How many times have you heard that you need to bake some bread or chocolate chip cookies when you’re having an open house? Or to have potpourri simmering in the kitchen when prospective homebuyers drop by to tour your home? And that having something yummy baking or simmering in the kitchen invites buyers to take a keen interest in your home?
Oh, they’re taking a keen interest alright. But not in your home. It turns out that the aromas of potpourri, gourmet foods, chocolate chip cookies and other baked goods could actually hinder the sale of your home! Instead of taking the time to determine if your home is a place where they want to plant roots, prospective homebuyers will take the time to enjoy that delicious aroma that’s permeating throughout the house.
Recent research indicates that chocolate chip cookies baking in the oven is one of the worst scents to have when someone is deciding whether to buy your home. According to Eric Spangenberg, who is one of the authors of the study and who is the dean of the college of business at Washington State University, “complex scents, even if they're pleasant, can be a distraction because some people subconsciously dedicate time and energy to figuring out what the aroma is. At open houses, they are not there to process the smells. They are there to process whether this is a place they want to live.”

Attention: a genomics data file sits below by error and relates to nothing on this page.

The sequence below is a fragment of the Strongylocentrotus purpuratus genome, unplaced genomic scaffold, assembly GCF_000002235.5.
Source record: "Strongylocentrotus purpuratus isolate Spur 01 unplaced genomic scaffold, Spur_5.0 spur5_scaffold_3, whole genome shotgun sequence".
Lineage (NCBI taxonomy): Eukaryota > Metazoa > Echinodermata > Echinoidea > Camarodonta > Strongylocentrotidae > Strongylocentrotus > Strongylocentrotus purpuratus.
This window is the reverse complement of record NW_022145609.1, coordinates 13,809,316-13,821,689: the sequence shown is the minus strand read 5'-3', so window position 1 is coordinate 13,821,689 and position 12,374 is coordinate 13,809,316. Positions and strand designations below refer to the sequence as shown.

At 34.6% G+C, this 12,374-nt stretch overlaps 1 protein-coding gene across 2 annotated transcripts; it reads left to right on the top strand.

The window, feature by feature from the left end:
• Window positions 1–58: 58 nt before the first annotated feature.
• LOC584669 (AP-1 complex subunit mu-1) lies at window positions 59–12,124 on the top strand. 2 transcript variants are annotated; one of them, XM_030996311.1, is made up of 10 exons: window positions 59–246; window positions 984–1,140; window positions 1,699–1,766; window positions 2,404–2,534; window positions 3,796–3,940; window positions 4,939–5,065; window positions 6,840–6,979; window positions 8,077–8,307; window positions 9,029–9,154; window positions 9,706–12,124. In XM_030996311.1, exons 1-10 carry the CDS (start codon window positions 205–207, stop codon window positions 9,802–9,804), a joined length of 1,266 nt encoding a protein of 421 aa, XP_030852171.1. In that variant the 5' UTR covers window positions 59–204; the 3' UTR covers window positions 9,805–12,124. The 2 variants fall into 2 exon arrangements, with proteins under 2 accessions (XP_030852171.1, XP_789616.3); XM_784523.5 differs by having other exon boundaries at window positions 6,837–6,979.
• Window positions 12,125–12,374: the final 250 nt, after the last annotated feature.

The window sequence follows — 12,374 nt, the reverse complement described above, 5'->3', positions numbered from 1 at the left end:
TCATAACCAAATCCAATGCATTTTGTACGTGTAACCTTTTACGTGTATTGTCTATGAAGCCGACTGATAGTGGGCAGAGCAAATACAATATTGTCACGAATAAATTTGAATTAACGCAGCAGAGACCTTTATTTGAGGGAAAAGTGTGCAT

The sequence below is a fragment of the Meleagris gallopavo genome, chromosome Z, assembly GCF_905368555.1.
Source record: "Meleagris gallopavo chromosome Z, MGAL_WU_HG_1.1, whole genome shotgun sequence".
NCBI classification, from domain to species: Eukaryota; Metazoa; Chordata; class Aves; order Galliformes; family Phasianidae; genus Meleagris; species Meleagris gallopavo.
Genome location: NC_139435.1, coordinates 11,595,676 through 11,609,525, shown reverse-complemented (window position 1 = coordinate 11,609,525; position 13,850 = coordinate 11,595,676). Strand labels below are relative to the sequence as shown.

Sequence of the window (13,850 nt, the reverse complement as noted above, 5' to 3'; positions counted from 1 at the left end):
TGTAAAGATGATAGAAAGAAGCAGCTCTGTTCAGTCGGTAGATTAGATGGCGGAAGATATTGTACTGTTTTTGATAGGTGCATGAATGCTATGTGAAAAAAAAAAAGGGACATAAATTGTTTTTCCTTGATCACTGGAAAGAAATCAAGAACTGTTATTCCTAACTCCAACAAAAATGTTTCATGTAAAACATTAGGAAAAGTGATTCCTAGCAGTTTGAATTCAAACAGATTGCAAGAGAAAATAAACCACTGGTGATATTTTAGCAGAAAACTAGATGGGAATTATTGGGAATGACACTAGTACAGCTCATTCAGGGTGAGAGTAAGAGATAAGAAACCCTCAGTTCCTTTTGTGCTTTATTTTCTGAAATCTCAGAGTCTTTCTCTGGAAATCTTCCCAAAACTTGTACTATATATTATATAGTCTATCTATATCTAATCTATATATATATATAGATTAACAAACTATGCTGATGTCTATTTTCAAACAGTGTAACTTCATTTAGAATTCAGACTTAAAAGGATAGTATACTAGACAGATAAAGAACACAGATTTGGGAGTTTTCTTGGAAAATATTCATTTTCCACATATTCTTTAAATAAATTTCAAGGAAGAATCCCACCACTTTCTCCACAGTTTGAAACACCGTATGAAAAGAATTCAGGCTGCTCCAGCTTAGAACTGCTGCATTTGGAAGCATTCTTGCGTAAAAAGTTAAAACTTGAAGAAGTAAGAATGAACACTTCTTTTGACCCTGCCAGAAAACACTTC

If the Smell of Baking Chocolate Chip Cookies Doesn’t Work, What Will?
Researchers sampled shoppers in a home decor store in Switzerland to find out which scents their customers liked most as they shopped. They found that certain simple scents helped shoppers to spend more money — up to 32% more. These scents can also help when prospective buyers are touring your home. “Simple scents — such as pine, lemon, cedar, and vanilla — can be easier for buyers to process and are less distracting,” Prof. Spangenberg says.
Prof. Spangenberg and his co-authors found that when the store was scented with a simple orange scent, shoppers on average will spend 31.8% more than when it was scented with a complex blend of orange, basil and green tea. “The same principles apply to open houses,” Prof. Spangenberg says, “because in both cases, the aromas may affect cognitive functions in the same areas of the brain involved in decision-making.”
However, “scents need to be congruent with the home,” says Prof. Spangenberg. “A cedar smell might work with a mountain home, but it could seem out of place at a beach house. You need to think, 'What scent will buyers associate with this environment?' It must be simple and positive and congruent."
The best scents to use during an open house? Lemon, green tea, basil, cedar, pine, and vanila.
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